• Clinical trial data: get them while you can

      Doshi, Peter; Groves, Trish; Loder, Elizabeth (BMJ Publishing Group, 2014-01-06)
    • Contradictory findings on efficacy of neuraminidase inhibitors not cited

      Doshi, Peter; Jefferson, Tom; Heneghan, Carl; Jones, Mark A., B.Sc., Ph.D. (Oxford University Press (OUP), 2020-04-24)
    • Contribution of industry funded post-marketing studies to drug safety: survey of notifications submitted to regulatory agencies

      Spelsberg, Angela; Prugger, Christof; Doshi, Peter; Ostrowski, Kerstin; Witte, Thomas; Hüsgen, Dieter; Keil, Ulrich (BMJ Publishing Group, 2017-02-07)
      Objectives: To investigate the practice of post-marketing studies in Germany during a three year period and to evaluate whether these trials meet the aims specified in the German Medicinal Products Act. Design: Survey of notifications submitted to German regulatory agencies before post-marketing studies were carried out, 2008-10. Setting: Notifications obtained through freedom of information requests to the three authorities responsible for registering post-marketing studies in Germany. Main outcome measures: Descriptive statistics of post-marketing studies, including the products under study, intended number of patients, intended number of participating physicians, proposed remunerations, study plan and protocol, and availability of associated scientific publications and reports on adverse drug reactions. Results: Information was obtained from 558 studies, with a median of 600 (mean 2331, range 2-75 000) patients and 63 (270, 0-7000) participating physicians per study. The median remuneration to physicians per patient was €200 (€441, €0-€7280) (£170, £0-£6200; $215, $0-$7820), with a total remuneration cost of more than €217m for 558 studies registered over the three year period. The median remuneration per participating physician per study was €2000 (mean €19 424), ranging from €0 to €2 080 000. There was a broad range of drugs and non-drug products, of which only a third represented recently approved drugs. In many notifications, data, information, and results were, by contract, strictly confidential and the sole property of the respective sponsor. No single adverse drug reaction report could be identified from any of the 558 post-marketing studies. Less than 1% of studies could be verified as published in scientific journals. Conclusions: Post-marketing studies are not improving drug safety surveillance. Sample sizes are generally too small to allow the detection of rare adverse drug reactions, and many participating physicians are strictly obliged to maintain confidentiality towards the sponsor. High remuneration and strict confidentiality clauses in these studies could influence the physicians’ reporting behaviours of adverse drug reactions.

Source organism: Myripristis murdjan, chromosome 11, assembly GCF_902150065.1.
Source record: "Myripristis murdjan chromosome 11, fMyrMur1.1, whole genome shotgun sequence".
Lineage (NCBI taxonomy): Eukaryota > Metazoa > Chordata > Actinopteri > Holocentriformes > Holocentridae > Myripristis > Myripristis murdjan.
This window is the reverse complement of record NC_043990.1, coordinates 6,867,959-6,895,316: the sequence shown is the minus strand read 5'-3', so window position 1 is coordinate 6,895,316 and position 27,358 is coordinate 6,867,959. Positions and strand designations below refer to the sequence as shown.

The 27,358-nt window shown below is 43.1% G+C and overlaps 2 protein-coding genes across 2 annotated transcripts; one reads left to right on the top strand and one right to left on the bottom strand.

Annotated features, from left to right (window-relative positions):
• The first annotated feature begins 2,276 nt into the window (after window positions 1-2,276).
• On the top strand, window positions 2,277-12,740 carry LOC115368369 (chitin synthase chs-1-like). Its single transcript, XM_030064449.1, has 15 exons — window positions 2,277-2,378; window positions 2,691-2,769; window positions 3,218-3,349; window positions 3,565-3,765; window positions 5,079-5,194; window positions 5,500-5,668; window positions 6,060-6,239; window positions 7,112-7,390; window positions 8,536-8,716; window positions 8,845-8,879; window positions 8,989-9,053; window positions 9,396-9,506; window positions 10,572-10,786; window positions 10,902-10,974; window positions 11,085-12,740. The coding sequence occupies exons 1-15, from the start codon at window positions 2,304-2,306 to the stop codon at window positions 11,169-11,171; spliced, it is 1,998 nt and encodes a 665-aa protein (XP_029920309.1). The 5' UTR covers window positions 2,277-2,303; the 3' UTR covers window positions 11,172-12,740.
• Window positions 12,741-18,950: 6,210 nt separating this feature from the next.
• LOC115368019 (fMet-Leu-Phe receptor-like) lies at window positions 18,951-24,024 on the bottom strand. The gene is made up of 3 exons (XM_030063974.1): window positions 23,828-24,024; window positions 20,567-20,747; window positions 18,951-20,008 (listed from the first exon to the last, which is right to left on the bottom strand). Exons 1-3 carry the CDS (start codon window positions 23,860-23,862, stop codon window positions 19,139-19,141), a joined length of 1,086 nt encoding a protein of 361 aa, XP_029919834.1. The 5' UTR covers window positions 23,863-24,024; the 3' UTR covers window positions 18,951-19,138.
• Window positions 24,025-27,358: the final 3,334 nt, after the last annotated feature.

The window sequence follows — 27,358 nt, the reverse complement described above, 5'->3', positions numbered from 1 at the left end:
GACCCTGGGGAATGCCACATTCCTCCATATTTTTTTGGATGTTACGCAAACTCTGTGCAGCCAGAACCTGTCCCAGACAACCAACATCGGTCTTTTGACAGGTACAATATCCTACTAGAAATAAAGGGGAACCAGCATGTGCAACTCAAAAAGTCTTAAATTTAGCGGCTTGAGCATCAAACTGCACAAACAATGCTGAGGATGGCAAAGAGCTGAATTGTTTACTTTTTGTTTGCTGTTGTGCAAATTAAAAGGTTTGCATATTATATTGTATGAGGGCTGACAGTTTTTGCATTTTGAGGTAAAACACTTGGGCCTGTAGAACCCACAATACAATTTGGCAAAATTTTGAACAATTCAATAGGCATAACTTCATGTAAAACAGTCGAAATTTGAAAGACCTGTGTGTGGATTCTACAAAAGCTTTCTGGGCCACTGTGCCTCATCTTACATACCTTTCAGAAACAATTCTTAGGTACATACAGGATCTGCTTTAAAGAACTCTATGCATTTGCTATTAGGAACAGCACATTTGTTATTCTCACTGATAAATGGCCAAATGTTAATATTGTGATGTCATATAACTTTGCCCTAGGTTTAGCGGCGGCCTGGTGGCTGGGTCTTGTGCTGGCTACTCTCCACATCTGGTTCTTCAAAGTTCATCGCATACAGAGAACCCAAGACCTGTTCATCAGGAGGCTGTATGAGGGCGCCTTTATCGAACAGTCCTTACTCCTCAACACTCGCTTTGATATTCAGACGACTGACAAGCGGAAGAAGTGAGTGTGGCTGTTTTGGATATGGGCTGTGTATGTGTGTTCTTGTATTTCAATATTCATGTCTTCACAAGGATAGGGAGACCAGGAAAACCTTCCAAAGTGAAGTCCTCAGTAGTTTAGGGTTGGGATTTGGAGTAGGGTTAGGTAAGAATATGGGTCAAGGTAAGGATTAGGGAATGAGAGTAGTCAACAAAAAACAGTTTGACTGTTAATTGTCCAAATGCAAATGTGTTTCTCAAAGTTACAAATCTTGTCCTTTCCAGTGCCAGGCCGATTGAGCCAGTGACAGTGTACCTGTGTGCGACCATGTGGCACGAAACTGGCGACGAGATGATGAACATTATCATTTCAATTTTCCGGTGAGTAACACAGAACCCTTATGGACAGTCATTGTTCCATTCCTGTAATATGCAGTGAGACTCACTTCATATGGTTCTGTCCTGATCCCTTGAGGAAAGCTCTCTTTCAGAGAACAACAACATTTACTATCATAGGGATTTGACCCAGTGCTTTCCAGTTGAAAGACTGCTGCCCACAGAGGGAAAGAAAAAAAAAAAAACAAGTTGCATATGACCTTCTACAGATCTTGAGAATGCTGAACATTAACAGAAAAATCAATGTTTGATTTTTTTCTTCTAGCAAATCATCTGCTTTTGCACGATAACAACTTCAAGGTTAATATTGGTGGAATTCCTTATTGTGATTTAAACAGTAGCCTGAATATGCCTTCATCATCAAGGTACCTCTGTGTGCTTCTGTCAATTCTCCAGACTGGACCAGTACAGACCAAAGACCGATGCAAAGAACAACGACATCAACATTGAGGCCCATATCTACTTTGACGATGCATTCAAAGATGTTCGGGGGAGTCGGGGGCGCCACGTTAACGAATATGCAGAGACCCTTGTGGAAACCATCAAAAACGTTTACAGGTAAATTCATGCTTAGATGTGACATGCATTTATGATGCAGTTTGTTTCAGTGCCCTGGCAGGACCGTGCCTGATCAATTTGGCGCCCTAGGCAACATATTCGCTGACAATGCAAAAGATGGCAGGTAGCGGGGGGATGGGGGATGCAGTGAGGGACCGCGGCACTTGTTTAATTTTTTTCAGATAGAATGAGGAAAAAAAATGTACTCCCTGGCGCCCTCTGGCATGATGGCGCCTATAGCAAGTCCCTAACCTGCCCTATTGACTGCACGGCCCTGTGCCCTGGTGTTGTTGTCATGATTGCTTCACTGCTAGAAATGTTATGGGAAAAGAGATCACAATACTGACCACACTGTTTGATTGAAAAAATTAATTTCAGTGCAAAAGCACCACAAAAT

• Convicting Zika

      Doshi, Peter (BMJ Publishing Group, 2016-04-07)
    • Covid-19 vaccine trial protocols released

      Doshi, Peter (BMJ Publishing Group, 2020-10-21)
    • Covid-19: Do many people have pre-existing immunity?

      Doshi, Peter (BMJ Publishing Group, 2020-09-17)